I bounce back and forth between reading non-fiction related to my academic interests and more fun novels (like Where’d You Go, Bernadette). I’ve been on a non-fiction kick recently so I can keep up with the research I’m most interested in, and I wanted to share one of my recent reads with you.
I am passionate about adverse childhood experiences, particularly experiences of trauma, and The Deepest Well is all about how adverse experiences influences our lives in ways we never could’ve imagined. Not only does it lead to increased risk of a number of different mental illnesses, but it also leads to increased risk for heart disease, diabetes, cancer, and many other diseases. It is not an issue that only effects those of low socioeconomic status, but it can effect anyone. If you had a parent with a mental illness or had a family member go to prison, your risk goes up.
A higher ACE score means higher risk the board; it’s a dose-response effect. ACE scores don’t dictate your health, but those scores provide insight and can indicate you might be at higher risk.
The author, Dr. Nadine Burke-Harris, describes her work on ACEs and her creation of a non-profit in the Bayview-Hunters Point neighborhood in San Francisco. I live in San Francisco so Burke-Harris’ descriptions of the wealth disparities, and health disparities that accompany them, hit close to home. Two neighborhoods, defined by zip codes, in San Francisco can have an average life expectancy difference of 22 years. Twenty-two years.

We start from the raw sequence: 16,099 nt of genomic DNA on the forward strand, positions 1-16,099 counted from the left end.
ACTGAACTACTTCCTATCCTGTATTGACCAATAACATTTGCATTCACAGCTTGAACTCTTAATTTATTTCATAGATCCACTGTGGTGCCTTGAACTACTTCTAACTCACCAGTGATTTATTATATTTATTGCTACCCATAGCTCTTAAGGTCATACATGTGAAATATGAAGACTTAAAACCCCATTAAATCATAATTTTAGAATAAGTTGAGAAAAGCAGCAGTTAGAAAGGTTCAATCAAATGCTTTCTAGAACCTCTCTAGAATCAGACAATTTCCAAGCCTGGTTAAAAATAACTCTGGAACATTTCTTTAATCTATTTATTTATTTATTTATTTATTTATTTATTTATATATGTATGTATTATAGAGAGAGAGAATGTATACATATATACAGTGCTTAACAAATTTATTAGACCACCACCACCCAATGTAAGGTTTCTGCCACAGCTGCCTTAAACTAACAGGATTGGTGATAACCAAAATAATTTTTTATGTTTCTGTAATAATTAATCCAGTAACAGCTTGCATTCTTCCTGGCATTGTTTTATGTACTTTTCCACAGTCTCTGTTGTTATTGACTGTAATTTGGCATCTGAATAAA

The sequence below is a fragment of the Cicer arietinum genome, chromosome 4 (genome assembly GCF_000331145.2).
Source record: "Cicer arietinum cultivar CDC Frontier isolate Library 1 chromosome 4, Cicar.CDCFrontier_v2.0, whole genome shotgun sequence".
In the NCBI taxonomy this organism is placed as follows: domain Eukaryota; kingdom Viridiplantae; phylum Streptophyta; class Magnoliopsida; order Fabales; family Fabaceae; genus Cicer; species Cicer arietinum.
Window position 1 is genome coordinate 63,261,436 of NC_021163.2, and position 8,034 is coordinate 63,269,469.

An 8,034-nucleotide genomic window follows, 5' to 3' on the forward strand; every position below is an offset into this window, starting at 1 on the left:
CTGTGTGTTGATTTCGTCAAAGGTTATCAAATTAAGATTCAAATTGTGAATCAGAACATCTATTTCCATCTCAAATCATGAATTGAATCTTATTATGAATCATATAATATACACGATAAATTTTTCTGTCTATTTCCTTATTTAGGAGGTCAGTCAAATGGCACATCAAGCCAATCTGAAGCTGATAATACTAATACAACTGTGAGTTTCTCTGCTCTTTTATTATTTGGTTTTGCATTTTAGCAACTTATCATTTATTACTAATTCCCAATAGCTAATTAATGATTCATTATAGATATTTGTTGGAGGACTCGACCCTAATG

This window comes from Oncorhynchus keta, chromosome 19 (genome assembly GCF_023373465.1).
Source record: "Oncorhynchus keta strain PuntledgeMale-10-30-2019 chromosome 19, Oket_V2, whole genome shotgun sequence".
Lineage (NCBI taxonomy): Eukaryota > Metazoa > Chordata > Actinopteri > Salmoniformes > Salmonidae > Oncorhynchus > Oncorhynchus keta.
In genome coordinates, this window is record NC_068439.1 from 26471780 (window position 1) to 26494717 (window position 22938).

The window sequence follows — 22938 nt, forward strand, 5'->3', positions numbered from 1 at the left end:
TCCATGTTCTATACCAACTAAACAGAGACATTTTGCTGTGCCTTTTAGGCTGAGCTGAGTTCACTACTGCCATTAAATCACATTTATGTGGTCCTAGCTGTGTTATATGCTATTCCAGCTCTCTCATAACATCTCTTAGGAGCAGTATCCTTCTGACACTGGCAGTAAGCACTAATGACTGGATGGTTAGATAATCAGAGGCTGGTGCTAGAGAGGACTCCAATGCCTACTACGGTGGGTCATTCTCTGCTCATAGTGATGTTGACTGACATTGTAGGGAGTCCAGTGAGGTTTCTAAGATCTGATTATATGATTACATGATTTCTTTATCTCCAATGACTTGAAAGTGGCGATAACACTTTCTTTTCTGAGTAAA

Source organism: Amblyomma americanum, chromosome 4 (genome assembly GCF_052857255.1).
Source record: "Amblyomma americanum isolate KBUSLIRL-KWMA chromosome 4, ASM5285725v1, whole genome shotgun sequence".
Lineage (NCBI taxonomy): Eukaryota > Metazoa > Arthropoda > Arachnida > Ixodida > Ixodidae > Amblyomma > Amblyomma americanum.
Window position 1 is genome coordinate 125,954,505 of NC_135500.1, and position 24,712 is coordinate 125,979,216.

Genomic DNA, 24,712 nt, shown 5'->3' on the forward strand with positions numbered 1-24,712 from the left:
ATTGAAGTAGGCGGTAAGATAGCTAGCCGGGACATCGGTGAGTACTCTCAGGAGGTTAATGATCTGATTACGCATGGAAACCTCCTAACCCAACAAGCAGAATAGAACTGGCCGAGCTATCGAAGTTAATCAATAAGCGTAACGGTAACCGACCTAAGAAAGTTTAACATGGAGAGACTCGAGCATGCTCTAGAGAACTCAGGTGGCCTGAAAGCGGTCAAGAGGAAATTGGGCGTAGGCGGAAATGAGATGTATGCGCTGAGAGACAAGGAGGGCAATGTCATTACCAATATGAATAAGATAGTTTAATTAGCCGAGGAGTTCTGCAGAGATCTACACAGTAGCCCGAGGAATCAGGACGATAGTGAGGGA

Facts like this blow me away and strengthen my dedication to research and making positive change. Change does not mean we can eliminate adverse experiences, but we can help build resilience, educate parents, and provide positive interventions to minimize the negative impact of those adverse experiences.
ACE scores do not tell the whole story, but it provides powerful evidence and a simple, tangible metric for us to understand how early experiences influence us for the rest of our lives–both mentally and physically. I highly recommend The Deepest Well if you’re interested in learning more about chronic stress, adverse experiences, and health outcomes.
Have you heard of ACE scores? Does the correlation between ACE scores and heath outcomes surprise you?